J. L. BELL is a Massachusetts writer who specializes in (among other things) the start of the American Revolution in and around Boston. He is particularly interested in the experiences of children in 1765-75. He has published scholarly papers and popular articles for both children and adults. He was consultant for an episode of History Detectives, and contributed to a display at Minute Man National Historic Park.

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Saturday, August 29, 2015

Anti-Stamp Act Protests in Rhode Island

Public protests against the Stamp Act spread outside of Boston in August 1765 so quickly that I’ve fallen behind the sestercentennial anniversaries of those events.

Since the Newport Historical Society is commemorating that port town’s protests with a reenactment today, I’m focusing on the events in Rhode Island.

On 24 August, ten days after the first protest at Boston’s Liberty Tree, A Providence Gazette Extraordinary appeared. William Goddard (1740-1817) had stopped publishing this newspaper in May. This special issue was “Printed by S. and W. Goddard,” the “S.” being William’s mother Sarah (c. 1701-1770).

Sarah Goddard resumed the weekly publication of the paper in 1766 as “Sarah Goddard, and Company.” From January 1767 to 1769, the colophon clarified that she printed “(In the Absence of William Goddard),” the son having gone on to other cities. Finally she sold the business to employee John Carter, who maintained the paper for decades to follow. Her daughter, Mary Katherine Goddard, established a print shop in Baltimore.

That issue of the Providence Gazette was extraordinary indeed, being almost entirely devoted to one political cause:
  • Above the masthead it proclaimed, “Vox Populi, Vox Dei” (“The Voice of the People is the Voice of God”).
  • The essays were all about the problems with the Stamp Act, including a paragraph from Isaac Barré’s speech in Parliament.
  • The news was all about anti-Stamp Act protests in Boston and Connecticut, and similar disturbances in Britain.
  • The paper printed five resolutions from the Providence town meeting modeled on the resolutions that the Virginia House of Burgesses had reportedly passed that spring.
  • The last page described a new paper mill that the Goddards were helping to build outside Providence—a business potentially at odds with the Stamp Act.
In his history of the Revolution, the Rev. William Gordon wrote that “Effigies were also exhibited; and in the evening cut down and burnt by the populace” in Providence on this date, but I haven’t found any confirmation of that.

Instead, the next big development in Rhode Island appears to have happened down in Newport on 27 August. Here’s the description of that day published in the 2 September Newport Mercury:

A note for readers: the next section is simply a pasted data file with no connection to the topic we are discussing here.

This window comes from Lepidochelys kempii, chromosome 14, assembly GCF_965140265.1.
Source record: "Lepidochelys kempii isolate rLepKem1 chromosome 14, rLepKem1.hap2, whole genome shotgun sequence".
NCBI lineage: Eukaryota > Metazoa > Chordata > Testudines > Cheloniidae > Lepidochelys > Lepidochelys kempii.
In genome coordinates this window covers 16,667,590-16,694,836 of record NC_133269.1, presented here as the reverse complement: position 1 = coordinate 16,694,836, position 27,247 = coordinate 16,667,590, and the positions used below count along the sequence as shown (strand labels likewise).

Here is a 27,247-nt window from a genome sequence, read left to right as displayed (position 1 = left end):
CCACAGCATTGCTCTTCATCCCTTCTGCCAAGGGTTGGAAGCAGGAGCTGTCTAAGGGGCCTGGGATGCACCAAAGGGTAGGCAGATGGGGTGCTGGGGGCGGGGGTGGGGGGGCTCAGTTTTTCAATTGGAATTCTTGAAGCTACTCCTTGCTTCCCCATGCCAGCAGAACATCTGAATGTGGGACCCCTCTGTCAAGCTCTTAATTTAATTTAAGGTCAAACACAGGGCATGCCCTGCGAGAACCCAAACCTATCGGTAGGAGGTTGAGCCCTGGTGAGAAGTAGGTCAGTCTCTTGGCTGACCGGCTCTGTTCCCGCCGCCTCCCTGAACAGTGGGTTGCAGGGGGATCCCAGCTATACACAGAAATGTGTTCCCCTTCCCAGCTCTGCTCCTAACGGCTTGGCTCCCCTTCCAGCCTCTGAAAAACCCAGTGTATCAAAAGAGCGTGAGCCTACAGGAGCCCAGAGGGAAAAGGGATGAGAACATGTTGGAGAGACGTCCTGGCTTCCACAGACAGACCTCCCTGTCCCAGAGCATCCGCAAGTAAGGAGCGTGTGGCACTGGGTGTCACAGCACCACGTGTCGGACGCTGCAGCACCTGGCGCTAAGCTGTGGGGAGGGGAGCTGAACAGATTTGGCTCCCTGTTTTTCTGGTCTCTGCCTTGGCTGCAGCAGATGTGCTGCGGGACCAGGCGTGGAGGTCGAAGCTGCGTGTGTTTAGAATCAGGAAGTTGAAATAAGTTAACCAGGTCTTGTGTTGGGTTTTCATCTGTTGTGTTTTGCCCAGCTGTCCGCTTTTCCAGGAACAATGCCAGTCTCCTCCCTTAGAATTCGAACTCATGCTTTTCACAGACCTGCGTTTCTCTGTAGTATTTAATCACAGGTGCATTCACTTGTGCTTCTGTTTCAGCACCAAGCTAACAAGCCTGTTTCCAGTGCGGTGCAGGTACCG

Last Tuesday Morning a Gallows was erected in Queen-Street, just below the Court-House, whereon the Effigies of three Gentlemen were exhibited, one of whom was a Distributor of Stamps, which was placed in the Center. The other two were suspected of countenancing and abetting the Stamp Act.

Various Labels were affixed to their Breasts, Arms, &c. denoting the Cause of these indignant Representations, and the Persons who were the Subjects of Derision.—They hung from Eleven o’Clock till about Four, when some Combustibles being placed under the Gallows, a Fire was made, and the Effigies consumed, amidst the Acclamations of the People.—The whole was conducted with Moderation, and no Violence was offered to the Persons or Property of any Man.
A report published in London later that year offered some more physical details: “about nine o’clock in the morning, the people of Newport, in Rhode Island, brought forth the effigies of three persons, in a cart, with halters about their necks, to a gallows, twenty feet high.”

Notably, the Mercury didn’t identify the three “Persons who were the Subjects of Derision,” even by initials. But everyone in town knew who they were:
  • Rhode Island’s stamp-tax collector, Augustus Johnston (c. 1729-1790).
  • Martin Howard, Jr. (1725–1781), a lawyer who had written a pamphlet titled A Letter from a Gentleman at Halifax to His Friend in Rhode Island, supporting the Stamp Act—a very rare position for an American to take.
  • Dr. Thomas Moffatt (c. 1702–1787), another supporter of stronger royal government.
Moffatt later identified three merchants—Samuel Vernon (1711-1792), William Ellery (1727-1820), and Robert Crook—as guarding the spectacle from local officials, just as the Loyall Nine did in Boston. The doctor also said that to build a crowd they “sent into the streets strong Drink in plenty with Cheshire cheese and other provocatives to intemperance and riot.” Yet that day ended with no other destruction than the burning of the effigies.

TOMORROW: But it wasn’t over yet.


Chris Hurley of Woburn said...

Cheshire cheese is a provocative to intemperance and riot? I had no idea.

J. L. Bell said...

This explains why wine and cheese parties always end with an attack on the neighbors’ houses.